16 Comments

Summary:

Tired of constant e-mail and phone tag when you’re trying to get meetings set up? If you’re willing to give up a bit of control over your calendar, you can turn to the internet for an answer. By putting your availability out there for all to […]

Tired of constant e-mail and phone tag when you’re trying to get meetings set up? If you’re willing to give up a bit of control over your calendar, you can turn to the internet for an answer. By putting your availability out there for all to see and making it possible for people to grab the times they want, you can implement a self-service approach to setting up meetings. Here are three ways to go about that.

Acuity Scheduling: This hosted offering is aimed at professionals selling fixed-length blocks of time. For example, an accountant might set up appointment types for “initial consultation,” “routine visit,” and “full audit.” You can specify the length of time and billing rate for each appointment type, and create custom forms for users to fill out when they schedule an appointment. Acuity Scheduling also lets you enter your own schedule (including blocked-out days and times, and whether you can handle multiple simultaneous appointments) and then takes care of making sure that you’re not overbooked. You use the web site to see what’s been scheduled for the upcoming week or month. Their free plan lets you schedule 1,000 appointments; for $10/month, you get unlimited use as well as secure credit card processing for payments from your clients.

Doodle: Doodle aims to solve the “when is a good time for everyone?” problem that plagues organizing any meeting with more than three or four people. Anyone can go to the Doodle home page and start a new poll with a title and description (like “Monthly meeting of the sheep-counting club”), and then pick a selection of potential dates and times. Doodle will generate a unique URL that presents a web form containing checkboxes for each possible appointment slot. Give the URL to each participant, and they can visit and check the boxes for the times that are good for them. Doodle will track which dates are optimal, though a simple look a the poll page and its red/green tracking makes it obvious who can attend when.

Wiki: For the ultimate open scheduling experience, you can follow in the footsteps of Amazon Web Evangelist Jeff Barr, who has been using a series of public wiki pages to schedule meetings during business trips. If you want to get on Jeff’s schedule, you just edit yourself in (and wait for an e-mail confirmation; he’s not that crazy). It sounds impossibly idealistic, but apparently it’s been working quite well for Jeff; the self-healing properties of wikis are well-known, and if you’re in a job that includes large amounts of customer touch time with tech-savvy customers this could be an interesting alternative to explore.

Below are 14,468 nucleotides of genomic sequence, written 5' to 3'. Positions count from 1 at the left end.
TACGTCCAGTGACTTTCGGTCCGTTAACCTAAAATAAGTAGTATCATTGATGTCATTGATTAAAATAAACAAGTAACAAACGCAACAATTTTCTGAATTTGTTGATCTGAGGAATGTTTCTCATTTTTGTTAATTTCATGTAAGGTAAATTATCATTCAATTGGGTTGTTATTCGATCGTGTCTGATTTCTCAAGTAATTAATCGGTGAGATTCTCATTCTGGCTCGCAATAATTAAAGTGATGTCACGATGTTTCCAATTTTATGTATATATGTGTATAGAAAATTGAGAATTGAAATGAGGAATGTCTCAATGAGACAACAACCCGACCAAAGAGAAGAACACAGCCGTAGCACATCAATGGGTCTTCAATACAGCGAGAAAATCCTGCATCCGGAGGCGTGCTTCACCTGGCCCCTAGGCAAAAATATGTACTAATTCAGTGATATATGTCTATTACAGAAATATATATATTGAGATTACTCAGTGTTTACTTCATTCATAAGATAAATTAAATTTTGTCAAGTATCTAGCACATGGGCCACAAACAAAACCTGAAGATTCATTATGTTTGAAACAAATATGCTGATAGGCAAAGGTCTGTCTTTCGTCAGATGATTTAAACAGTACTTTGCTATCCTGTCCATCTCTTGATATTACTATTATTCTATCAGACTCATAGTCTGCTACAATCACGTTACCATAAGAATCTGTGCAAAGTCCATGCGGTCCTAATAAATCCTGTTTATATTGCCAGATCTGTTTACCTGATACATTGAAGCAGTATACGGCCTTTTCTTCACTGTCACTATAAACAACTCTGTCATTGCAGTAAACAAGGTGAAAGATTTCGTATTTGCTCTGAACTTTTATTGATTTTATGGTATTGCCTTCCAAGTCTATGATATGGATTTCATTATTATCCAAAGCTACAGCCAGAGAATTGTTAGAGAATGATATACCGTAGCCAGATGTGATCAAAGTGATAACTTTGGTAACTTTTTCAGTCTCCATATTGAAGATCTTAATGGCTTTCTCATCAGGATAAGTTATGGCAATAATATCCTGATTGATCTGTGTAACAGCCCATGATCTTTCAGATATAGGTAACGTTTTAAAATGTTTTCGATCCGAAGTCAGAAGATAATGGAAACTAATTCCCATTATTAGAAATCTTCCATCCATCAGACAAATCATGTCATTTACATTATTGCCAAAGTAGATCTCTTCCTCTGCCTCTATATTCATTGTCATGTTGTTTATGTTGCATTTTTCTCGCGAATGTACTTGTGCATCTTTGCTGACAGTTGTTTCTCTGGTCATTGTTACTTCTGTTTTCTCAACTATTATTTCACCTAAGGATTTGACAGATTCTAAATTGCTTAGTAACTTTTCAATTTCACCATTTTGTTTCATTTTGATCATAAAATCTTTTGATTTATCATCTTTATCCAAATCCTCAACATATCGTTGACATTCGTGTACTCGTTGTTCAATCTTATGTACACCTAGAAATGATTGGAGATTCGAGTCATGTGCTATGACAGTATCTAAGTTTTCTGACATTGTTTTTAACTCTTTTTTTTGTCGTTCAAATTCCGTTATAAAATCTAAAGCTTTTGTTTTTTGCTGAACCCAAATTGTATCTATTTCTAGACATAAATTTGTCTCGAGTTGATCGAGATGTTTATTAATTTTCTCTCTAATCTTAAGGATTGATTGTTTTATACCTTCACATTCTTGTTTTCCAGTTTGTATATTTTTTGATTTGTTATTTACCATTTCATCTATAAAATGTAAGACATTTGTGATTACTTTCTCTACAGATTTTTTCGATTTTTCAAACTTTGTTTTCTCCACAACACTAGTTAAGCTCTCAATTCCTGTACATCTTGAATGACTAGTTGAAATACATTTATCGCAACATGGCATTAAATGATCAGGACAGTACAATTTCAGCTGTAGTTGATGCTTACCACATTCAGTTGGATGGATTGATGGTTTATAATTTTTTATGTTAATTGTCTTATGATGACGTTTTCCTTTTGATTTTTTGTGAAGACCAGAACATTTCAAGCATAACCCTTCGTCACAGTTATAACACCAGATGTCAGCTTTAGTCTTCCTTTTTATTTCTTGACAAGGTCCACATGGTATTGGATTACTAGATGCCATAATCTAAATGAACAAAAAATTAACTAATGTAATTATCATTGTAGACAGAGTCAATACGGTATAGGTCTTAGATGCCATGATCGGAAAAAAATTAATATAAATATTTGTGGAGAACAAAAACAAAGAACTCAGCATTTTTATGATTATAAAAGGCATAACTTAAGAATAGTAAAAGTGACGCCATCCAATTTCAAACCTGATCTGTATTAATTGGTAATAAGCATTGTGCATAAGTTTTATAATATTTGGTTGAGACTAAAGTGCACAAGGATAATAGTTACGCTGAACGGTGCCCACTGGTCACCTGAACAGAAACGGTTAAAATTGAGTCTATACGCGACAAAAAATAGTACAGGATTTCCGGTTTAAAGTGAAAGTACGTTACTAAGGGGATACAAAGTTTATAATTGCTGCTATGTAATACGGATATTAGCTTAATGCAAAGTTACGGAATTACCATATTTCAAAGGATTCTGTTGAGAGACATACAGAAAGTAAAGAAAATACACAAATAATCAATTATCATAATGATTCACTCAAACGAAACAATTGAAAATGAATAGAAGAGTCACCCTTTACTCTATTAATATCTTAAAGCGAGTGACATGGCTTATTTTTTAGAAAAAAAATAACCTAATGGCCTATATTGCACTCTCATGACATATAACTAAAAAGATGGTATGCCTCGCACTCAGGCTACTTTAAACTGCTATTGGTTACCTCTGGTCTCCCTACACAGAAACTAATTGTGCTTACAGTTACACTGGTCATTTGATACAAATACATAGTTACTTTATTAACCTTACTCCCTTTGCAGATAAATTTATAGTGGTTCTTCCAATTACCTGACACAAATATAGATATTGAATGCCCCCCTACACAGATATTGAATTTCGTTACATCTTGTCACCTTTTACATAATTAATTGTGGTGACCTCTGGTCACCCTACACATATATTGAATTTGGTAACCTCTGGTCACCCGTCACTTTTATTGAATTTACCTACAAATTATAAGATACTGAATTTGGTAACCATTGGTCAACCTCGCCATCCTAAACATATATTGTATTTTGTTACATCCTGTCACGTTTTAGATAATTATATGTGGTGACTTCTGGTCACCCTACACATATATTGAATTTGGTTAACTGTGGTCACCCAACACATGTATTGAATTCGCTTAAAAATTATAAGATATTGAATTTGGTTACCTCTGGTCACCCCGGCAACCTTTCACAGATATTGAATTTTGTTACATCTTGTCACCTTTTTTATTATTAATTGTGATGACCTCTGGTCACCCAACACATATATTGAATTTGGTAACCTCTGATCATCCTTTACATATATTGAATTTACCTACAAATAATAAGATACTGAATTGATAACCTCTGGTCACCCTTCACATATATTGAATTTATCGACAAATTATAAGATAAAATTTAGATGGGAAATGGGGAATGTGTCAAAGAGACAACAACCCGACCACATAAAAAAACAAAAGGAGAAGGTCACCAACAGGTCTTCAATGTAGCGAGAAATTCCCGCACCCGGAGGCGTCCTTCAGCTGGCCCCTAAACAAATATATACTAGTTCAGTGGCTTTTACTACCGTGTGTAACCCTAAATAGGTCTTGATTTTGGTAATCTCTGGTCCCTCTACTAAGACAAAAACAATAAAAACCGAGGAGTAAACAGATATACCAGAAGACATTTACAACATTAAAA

1. I dun believe the web or internet will have all the answers for all our every problems. But to set up meeting… I would Create Goups for each project I work on, get everyone in one common chat room, e.g Basecamp. That way it’s idiot proof that we have a meeting this afternoon. :P

    Share
  2. iPolipo is designed to solve this problem. Multiple people can share their calendars and look up available time slots. It then syncs calendars and appointments to your desktop. It only works with Outlook on Windows, unfortunately.

    http://www.ipolipo.com/

    Share
  3. I’ve enjoyed using 30Boxes for this. I can just email a link to my public calendar, or to my calendar with items that are tagged in for only a specific thing. My schedule is much more loose that most, but it’s worked pretty well.

    Share
  4. [...] 3 Ways to Web-Enable Your Schedule: By putting your availability out there for all to see and making it possible for people to grab the times they want, you can implement a self-service approach to setting up meetings. Here are three ways to go about that. continue reading. [...]

    Share
  5. I use 30boxes as well and just hand out the public link or sow my events on my site.

    Share
  6. First, thanks to Adam for mentioning about iPolipo. The service is in public beta starting yesterday. So, it’s exciting for us over here.

    One quick thing. To use iPolipo, the person sharing the calendar needs Outlook. However, the person booking the meeting needs only a browser.

    http://www.ipolipo.com

    Best,
    Raj

    Share
  7. I use google calendar and dotproject and ajax IM, thats all I need.

    Share
  8. Let me suggest you try http://www.timetomeet.info which I’ve been successfully using to organise my meetings for about 4 months. It’s entirely browser based and you simply mark up on the Ajax calendar the slots you want to offer to meeting invitees. To assist you to identify free slots in your own calendar you can import your own calendar from ical services such as Airset or Google. Then, you simply email a link from within the application or within your own email service to the invitees. They log in and either select from any of the times you offered or specify times that suit them. The service works for multiple attendees and is incredibly easy to use. And yes, I’m a big fan of the service as it’s made organising meeting considerably easier and no, I’m not an investor or linked with the company.

    Share
  9. [...] (although that’s important too). Get out and about and hit the conference rooms hard. Try web-enabling your schedule to make sure those who want to meet with you get a chance to and to make multi-person meetings easy [...]

    Share

Comments have been disabled for this post